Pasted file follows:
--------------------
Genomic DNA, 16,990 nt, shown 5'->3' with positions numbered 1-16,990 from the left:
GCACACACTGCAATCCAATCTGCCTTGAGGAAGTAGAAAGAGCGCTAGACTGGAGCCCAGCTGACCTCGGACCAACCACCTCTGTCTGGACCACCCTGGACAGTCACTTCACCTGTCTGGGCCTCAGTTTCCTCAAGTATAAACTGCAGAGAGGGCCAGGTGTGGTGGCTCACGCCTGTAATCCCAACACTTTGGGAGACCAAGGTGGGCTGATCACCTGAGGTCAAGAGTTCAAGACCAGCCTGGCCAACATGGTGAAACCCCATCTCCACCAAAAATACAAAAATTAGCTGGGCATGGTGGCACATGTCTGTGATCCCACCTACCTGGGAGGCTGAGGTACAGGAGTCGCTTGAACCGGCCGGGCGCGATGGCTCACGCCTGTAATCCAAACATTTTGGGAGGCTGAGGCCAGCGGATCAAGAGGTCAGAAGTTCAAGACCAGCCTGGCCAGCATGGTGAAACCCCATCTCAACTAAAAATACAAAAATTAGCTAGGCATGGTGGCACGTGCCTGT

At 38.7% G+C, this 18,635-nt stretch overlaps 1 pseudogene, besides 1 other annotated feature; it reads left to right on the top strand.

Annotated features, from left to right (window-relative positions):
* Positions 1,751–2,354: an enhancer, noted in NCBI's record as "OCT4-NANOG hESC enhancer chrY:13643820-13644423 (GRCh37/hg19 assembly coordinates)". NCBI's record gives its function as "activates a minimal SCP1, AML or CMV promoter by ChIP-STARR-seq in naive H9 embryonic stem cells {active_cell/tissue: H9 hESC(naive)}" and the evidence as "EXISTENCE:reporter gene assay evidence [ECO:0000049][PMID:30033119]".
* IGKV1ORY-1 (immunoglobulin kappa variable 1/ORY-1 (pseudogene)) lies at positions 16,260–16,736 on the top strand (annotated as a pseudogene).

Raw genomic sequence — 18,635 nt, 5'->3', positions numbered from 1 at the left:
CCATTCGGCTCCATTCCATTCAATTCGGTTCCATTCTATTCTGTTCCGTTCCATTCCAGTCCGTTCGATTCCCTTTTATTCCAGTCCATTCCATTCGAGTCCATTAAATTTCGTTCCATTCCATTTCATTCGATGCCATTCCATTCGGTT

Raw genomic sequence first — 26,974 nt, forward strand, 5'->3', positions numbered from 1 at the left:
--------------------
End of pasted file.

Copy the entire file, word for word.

Genomic DNA, 16,990 nt, shown 5'->3' with positions numbered 1-16,990 from the left:
GCACACACTGCAATCCAATCTGCCTTGAGGAAGTAGAAAGAGCGCTAGACTGGAGCCCAGCTGACCTCGGACCAACCACCTCTGTCTGGACCACCCTGGACAGTCACTTCACCTGTCTGGGCCTCAGTTTCCTCAAGTATAAACTGCAGAGAGGGCCAGGTGTGGTGGCTCACGCCTGTAATCCCAACACTTTGGGAGACCAAGGTGGGCTGATCACCTGAGGTCAAGAGTTCAAGACCAGCCTGGCCAACATGGTGAAACCCCATCTCCACCAAAAATACAAAAATTAGCTGGGCATGGTGGCACATGTCTGTGATCCCACCTACCTGGGAGGCTGAGGTACAGGAGTCGCTTGAACCGGCCGGGCGCGATGGCTCACGCCTGTAATCCAAACATTTTGGGAGGCTGAGGCCAGCGGATCAAGAGGTCAGAAGTTCAAGACCAGCCTGGCCAGCATGGTGAAACCCCATCTCAACTAAAAATACAAAAATTAGCTAGGCATGGTGGCACGTGCCTGT

At 38.7% G+C, this 18,635-nt stretch overlaps 1 pseudogene, besides 1 other annotated feature; it reads left to right on the top strand.

Annotated features, from left to right (window-relative positions):
* Positions 1,751–2,354: an enhancer, noted in NCBI's record as "OCT4-NANOG hESC enhancer chrY:13643820-13644423 (GRCh37/hg19 assembly coordinates)". NCBI's record gives its function as "activates a minimal SCP1, AML or CMV promoter by ChIP-STARR-seq in naive H9 embryonic stem cells {active_cell/tissue: H9 hESC(naive)}" and the evidence as "EXISTENCE:reporter gene assay evidence [ECO:0000049][PMID:30033119]".
* IGKV1ORY-1 (immunoglobulin kappa variable 1/ORY-1 (pseudogene)) lies at positions 16,260–16,736 on the top strand (annotated as a pseudogene).

Raw genomic sequence — 18,635 nt, 5'->3', positions numbered from 1 at the left:
CCATTCGGCTCCATTCCATTCAATTCGGTTCCATTCTATTCTGTTCCGTTCCATTCCAGTCCGTTCGATTCCCTTTTATTCCAGTCCATTCCATTCGAGTCCATTAAATTTCGTTCCATTCCATTTCATTCGATGCCATTCCATTCGGTT

Raw genomic sequence first — 26,974 nt, forward strand, 5'->3', positions numbered from 1 at the left: